Media: A new web hub for reviving the city core
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Yet another Tony Hsieh downtown initiative: a web hub for stories about — and resources for — reviving the city core
There’s a new, soft-launched website covering the downtown Las Vegas business and cultural renaissance. Called the Downtown Project ( www.downtownproject.com), it’s currently (and so far quietly) offering a little bit of everything — stories about First Friday artists and new start-up companies, a calendar of community cultural events, an archive of news articles about how the city’s heart is blossoming at a time when sprawl is receding and people are now, finally, considering downtown as the best, most viable area in which to live, work and eventually start a business.
Launched by Zappos CEO Tony Hsieh, it’s a separate company from Zappos. Downtown Project’s mission on its site: to foster “the most community-focused large city in the world … by inspiring and empowering people to follow their passions to create a vibrant, connected urban core.” The site even provides a helpful link to Edward Glaeser’s recently published and already influential book “Triumph of the City,” which, contrary to what eco-gurus and libertarians preach, argues that cities are the healthiest, greenest and wealthiest places to live. So, then, does the Downtown Project have an agenda?
“No, not all,” insists Zach Ware, Zappos project manager and the guy in charge of Downtown Project’s development side. “It’s definitely not a PR site; it’s not a media outlet. It’s an effort focused on creating community and cataloguing downtown development.”
Think of it, says Ware, as a network of people looking to inspire others who are interested in bringing — or finding inspiration for — their downtown ideas. The site is still “a work in progress,” Ware says, but the company’s offline goal is crystal-clear. Whether fashioning a business plan or applying for permits or acquiring funding, the Downtown Project seems to be the place to find tips and get advice. Look for upcoming information on education initiatives (like charter schools), on the philosophy of urban planning, or on determining a cool place to live downtown that’s sustainable and cost-cutting in this age of rising energy and fuel costs.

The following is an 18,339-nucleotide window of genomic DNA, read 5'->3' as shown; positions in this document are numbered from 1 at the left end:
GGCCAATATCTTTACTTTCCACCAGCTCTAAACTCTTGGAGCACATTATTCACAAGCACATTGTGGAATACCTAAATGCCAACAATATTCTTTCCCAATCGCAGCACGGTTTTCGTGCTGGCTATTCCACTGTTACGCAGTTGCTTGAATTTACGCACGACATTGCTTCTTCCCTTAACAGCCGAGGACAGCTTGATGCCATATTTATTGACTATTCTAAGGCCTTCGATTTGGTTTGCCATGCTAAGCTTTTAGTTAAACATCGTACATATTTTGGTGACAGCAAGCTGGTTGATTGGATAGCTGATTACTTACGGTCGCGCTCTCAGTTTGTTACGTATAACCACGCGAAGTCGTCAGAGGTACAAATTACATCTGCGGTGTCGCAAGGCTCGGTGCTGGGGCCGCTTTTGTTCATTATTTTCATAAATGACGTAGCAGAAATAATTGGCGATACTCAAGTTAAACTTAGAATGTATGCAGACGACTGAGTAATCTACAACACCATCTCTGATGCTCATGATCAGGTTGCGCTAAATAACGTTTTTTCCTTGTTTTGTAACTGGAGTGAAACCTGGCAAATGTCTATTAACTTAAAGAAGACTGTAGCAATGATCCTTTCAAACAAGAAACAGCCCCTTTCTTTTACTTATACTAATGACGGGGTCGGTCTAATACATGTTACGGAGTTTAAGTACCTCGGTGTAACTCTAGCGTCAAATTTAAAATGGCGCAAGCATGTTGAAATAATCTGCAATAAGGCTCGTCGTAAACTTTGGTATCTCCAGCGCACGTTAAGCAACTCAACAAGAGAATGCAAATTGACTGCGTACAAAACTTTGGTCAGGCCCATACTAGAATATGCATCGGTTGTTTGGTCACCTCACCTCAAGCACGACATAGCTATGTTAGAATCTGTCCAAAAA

The site’s main writer and editor — actually, she prefers the tag “storyteller” — is longtime Vegas journalist Kim Schaefer, who says her new job (as of this writing, she’s two weeks in) isn’t about examining inner Vegas through rose-colored glasses.
“It’s about capturing interesting perspectives on the city,” she explains. “And maybe giving artists and business owners, who perhaps don’t always get the support they deserve, some attention.”
So far, stories posted on the site cover everything from the debut of the new /usr/lib, a tech entrepreneur-centered library inside the Emergency Arts, to a profile of Ammy Miller, an artist who fashions “burses,” or purses using old books, selling them at First Friday and in local shops (including The Funk House).
“It’s a pleasure to make something like this happen,” says Schaefer. “I like to think we’re offering a way for us all to look back on what the downtown community has accomplished and to continue sharing thoughtful ideas.”
“Downtown Project wants to promote collaboration on the city’s future,” adds Ware. “We want to inspire people to do great things downtown.”